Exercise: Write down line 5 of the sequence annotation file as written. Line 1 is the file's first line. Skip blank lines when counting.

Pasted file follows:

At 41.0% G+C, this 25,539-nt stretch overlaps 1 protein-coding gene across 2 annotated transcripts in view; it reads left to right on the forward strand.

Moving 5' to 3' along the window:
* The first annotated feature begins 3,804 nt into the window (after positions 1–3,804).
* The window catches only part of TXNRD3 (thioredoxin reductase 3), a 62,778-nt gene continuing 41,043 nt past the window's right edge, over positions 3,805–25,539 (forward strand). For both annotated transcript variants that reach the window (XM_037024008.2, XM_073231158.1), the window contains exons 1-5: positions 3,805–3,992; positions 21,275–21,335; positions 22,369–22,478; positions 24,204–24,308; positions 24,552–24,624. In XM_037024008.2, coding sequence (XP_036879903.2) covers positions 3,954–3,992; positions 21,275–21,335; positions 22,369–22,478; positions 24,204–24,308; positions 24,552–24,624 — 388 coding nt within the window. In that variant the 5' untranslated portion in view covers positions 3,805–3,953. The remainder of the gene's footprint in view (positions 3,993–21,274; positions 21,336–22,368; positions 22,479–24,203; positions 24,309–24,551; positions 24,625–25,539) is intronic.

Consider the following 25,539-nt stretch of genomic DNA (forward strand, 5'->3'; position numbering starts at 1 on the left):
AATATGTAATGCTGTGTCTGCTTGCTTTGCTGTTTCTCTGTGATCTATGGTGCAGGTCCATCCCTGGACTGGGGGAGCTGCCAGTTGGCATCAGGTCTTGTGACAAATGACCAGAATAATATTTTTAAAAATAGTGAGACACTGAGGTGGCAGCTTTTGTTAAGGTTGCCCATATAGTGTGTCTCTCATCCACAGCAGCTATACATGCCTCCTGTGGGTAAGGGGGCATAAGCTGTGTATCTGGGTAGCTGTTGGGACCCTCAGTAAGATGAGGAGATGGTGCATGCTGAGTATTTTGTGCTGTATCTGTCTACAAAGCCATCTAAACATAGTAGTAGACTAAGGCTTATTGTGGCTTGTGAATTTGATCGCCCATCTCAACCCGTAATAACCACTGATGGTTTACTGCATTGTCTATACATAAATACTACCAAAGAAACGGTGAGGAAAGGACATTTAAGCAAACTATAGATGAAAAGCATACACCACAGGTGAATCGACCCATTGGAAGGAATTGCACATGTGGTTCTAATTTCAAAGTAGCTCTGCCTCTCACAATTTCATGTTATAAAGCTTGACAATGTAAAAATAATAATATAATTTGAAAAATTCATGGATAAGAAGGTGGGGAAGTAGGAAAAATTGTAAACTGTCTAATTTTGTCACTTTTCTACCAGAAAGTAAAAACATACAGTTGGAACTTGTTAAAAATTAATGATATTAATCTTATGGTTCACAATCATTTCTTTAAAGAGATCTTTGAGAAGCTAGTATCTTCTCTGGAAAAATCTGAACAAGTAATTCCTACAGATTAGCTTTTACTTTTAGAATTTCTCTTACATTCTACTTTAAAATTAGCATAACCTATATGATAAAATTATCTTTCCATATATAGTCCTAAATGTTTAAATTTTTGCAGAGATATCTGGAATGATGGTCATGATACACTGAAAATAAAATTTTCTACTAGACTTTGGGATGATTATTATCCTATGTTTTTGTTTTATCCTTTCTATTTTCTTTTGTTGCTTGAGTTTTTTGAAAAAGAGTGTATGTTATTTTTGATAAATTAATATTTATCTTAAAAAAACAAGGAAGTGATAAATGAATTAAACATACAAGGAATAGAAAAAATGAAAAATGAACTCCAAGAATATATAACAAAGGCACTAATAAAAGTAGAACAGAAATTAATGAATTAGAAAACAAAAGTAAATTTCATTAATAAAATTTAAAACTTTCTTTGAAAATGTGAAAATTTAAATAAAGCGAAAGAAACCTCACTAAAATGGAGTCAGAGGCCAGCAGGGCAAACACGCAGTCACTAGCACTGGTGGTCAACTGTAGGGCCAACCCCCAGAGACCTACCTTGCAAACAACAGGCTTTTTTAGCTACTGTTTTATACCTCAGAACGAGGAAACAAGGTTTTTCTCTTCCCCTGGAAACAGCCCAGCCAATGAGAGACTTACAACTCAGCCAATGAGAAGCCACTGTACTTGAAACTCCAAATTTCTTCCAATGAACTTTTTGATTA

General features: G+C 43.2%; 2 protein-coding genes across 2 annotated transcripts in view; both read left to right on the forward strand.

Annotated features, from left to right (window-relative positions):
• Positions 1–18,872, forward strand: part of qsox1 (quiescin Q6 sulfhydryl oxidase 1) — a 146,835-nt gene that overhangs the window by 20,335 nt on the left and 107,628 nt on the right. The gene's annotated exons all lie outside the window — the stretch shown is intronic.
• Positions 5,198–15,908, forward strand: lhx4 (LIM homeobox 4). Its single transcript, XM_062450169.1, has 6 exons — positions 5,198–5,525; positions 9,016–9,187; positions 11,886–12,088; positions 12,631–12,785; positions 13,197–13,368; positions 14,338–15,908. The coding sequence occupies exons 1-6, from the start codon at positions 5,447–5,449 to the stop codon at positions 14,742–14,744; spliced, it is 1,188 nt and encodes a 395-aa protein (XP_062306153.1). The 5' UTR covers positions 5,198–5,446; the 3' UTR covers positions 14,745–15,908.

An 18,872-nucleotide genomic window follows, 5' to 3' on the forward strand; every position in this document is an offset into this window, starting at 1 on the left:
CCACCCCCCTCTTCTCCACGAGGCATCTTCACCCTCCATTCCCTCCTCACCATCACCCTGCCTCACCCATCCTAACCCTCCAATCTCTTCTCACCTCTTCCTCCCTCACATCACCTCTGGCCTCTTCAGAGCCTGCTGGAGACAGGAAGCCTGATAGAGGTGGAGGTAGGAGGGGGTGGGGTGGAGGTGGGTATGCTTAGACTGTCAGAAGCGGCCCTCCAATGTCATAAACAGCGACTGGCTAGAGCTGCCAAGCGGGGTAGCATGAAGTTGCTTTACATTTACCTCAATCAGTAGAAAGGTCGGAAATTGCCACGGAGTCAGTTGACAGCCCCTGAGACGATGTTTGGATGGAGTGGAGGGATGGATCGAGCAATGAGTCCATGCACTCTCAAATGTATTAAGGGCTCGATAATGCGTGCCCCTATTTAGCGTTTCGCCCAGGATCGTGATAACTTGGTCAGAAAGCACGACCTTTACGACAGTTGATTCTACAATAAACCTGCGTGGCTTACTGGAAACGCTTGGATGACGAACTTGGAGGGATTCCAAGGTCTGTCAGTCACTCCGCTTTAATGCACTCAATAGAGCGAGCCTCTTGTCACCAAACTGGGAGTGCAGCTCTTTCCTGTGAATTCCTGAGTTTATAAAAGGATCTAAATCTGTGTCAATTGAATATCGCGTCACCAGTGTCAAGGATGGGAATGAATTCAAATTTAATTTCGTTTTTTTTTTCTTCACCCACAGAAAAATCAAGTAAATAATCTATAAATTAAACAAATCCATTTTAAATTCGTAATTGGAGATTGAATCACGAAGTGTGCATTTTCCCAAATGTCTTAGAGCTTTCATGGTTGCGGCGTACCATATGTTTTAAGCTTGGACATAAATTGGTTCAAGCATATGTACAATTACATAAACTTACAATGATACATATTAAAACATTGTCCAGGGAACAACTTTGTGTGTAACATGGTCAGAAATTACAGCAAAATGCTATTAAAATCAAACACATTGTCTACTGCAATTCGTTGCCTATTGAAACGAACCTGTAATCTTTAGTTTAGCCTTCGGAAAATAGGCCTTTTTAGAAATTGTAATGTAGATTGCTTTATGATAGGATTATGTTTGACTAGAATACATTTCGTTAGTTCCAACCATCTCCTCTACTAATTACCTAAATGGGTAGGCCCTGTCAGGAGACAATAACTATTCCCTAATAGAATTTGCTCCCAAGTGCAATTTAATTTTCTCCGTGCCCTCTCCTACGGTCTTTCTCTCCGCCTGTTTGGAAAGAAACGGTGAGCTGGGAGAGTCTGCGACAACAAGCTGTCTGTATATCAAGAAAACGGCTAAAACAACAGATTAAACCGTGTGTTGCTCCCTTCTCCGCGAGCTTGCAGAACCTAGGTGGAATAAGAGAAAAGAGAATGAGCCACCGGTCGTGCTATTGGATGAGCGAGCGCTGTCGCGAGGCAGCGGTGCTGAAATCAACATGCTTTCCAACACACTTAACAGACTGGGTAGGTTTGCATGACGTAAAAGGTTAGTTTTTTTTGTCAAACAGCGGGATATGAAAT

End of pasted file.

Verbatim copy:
Consider the following 25,539-nt stretch of genomic DNA (forward strand, 5'->3'; position numbering starts at 1 on the left):